When humans or monkeys are asked to make saccades to visual targets accompanied by one or more distractors, the two dimensional trajectory of the saccade will sometimes display significant curvature. Port and Wurtz used dual electrode recordings to show that this phenomenon is associated with activity at more than one site in superior colliculus (SC). The timing and initial direction of the curvature could be predicted by computing a weighted vector average of the normalized activity of the two neurons. As these authors noted, however, this approach does not result in correct predictions of the final direction of curved saccades. We show that the final direction of these movements can be predicted by taking into account the brain stem saccade generator and the local feedback loop. If the output of SC is computed as a weighted vector average of the saccades requested by the activated sites, and this collicular output is interpreted by downstream structures as desired displacement, existing models that place SC upstream from the local feedback loop can generate realistic saccade trajectories, including the final direction. We propose that saccade curvature is the result of a change in the relative level of activity at the two sites, which the brain stem saccade generator interprets as a change in desired displacement.
When saccadic eye movements are studied in the laboratory, it is generally done by presenting a single target at a time. This approach has been extremely valuable because it allows the isolation of neural activity related to a single eye movement without complications related to competing stimuli. Outside the laboratory, however, many potential visual targets are often present at any one time. For this reason, the last few years have seen an increase in interest in studying the processes underlying the selection of saccade targets (for a recent review, see Schall 2002). The general experimental approach has been to monitor neural activity in oculomotor structures and the eye movements generated by monkeys performing behavioral tasks that utilize multiple targets (McPeek et al. 2003; Port and Wurtz 2003). In such studies, the two-dimensional trajectories of saccades sometimes display significant curvature as defined by Smit and Van Gisbergen (1990), and enhanced neural activity is observed at more than one site in the superior colliculus (McPeek et al. 2003; Port and Wurtz 2003).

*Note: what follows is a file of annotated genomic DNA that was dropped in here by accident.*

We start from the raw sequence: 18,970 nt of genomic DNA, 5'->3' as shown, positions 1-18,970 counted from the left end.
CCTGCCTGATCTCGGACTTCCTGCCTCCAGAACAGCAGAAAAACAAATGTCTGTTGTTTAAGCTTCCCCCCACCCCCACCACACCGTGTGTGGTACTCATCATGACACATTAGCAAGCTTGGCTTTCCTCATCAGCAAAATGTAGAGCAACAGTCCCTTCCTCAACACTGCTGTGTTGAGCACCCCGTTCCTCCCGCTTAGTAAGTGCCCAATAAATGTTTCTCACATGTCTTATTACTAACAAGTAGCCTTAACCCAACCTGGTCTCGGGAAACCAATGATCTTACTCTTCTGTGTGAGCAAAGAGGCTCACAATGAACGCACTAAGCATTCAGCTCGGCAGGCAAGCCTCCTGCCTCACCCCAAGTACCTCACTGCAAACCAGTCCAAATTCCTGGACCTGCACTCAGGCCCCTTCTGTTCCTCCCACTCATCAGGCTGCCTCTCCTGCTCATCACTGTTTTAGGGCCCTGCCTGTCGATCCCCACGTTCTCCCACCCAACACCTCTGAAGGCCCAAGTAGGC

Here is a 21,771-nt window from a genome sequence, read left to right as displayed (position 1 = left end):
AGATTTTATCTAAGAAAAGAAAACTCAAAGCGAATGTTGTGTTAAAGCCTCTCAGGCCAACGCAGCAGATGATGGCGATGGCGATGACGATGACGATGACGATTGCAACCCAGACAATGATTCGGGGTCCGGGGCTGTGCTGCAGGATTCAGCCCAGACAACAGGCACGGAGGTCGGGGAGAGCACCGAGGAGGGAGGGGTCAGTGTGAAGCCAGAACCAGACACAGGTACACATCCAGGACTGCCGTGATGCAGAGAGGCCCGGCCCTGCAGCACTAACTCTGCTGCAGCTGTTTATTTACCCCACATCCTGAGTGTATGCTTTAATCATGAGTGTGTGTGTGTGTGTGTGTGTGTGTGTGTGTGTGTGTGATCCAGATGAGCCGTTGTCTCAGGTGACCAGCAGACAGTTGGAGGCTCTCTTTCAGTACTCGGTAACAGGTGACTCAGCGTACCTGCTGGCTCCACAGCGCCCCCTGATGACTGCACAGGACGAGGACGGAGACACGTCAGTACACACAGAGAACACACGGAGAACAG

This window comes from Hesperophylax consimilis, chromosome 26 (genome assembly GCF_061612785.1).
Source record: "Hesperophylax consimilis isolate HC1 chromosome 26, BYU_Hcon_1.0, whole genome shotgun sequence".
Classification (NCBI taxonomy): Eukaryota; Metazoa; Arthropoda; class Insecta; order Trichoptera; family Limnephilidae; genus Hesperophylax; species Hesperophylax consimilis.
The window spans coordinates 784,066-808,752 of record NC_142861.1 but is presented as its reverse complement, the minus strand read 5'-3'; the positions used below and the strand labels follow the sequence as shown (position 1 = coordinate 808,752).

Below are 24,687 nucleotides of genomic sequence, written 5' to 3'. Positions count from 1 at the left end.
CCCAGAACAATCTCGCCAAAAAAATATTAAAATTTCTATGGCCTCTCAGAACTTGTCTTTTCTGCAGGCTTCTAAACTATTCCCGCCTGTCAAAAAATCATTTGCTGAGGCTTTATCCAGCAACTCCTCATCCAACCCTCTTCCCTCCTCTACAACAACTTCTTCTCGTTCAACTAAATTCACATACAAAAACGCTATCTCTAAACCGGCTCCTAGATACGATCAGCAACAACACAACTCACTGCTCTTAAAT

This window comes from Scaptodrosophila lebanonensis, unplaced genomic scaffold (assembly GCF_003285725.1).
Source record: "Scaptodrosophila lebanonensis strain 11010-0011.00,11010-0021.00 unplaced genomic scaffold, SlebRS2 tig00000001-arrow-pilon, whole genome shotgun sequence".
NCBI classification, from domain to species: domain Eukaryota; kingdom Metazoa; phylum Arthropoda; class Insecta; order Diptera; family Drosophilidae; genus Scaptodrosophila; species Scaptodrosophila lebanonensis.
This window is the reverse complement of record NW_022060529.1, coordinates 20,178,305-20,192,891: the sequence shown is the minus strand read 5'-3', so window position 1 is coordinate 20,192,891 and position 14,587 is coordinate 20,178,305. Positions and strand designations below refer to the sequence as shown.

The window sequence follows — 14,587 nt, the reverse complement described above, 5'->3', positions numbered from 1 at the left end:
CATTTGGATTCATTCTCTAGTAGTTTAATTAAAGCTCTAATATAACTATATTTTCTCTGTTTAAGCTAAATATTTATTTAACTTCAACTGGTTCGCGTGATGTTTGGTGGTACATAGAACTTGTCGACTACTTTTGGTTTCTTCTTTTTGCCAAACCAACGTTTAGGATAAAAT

In a recent study, Port and Wurtz (2003) presented monkeys with two targets with a small stimulus onset asynchrony while recording from single neurons at the two activated collicular sites. To predict the instantaneous direction of the saccade, they used the weighted vector average equation (1) where Vmodelt is the predicted direction of the saccade at time t, fat and fbt are the firing rates for neurons a and b, respectively, ba and bb are the baseline firing rates, Va and Vb are the preferred vectors for the two neurons, Pa and Pb are the peak saccade-related discharge associated with straight (control) saccades, and ka and kb are constants. The model did a good job of predicting the initial direction of the saccade as well as the timing of the curvature. However, these authors reported that the model did not correctly predict the final direction of their curved saccades. When activity at one site returns to baseline partway through the saccade, the equation predicts that the final direction will be the same as that of a hypothetical straight saccade that would result from the activation of the other site alone. This, however, is not the proper direction to reach either target, because the initial direction of the saccade has carried the eyes away from the straight path to the second target. Indeed, a close examination of the trajectories of real saccades shown in figures in various papers in the literature (see, e.g., McPeek et al. 2003; Fig. 2; Port and Wurtz 2003; Figs. 1, 2, 4, 5, and 7), indicates that the final direction is often close to what would be required to bring the eyes to one of the targets.
Equation 1, proposed to relate the discharge profiles of SC neurons to the instantaneous direction of saccade (Port and Wurtz 2003), implies that the SC must reside within the local feedback loop and, furthermore, incorporates the role of the saccadic burst generator. Another possibility is that SC may be upstream from the local feedback loop. If this is the case, Eq. 1 is inappropriate because the influence of the feedback loop on saccade direction is not taken into account. In this manuscript, we report simulations in which the SC resides upstream from and provides the input to a local feedback circuit (Fig. 1), analogous to various previous models of the saccadic system (Moschovakis 1994; Scudder 1988; Tweed and Vilis 1985). According to this view, the output of SC at any given point in time is interpreted by downstream structures not as instantaneous direction, but as desired displacement with respect to when the resettable integrator is reset to zero, which is equivalent to the initial positions of the eyes in the orbits. This model successfully predicts the final direction under various configurations of simulated activity at two SC sites. These findings have been published previously in abstract form (Walton et al. 2004).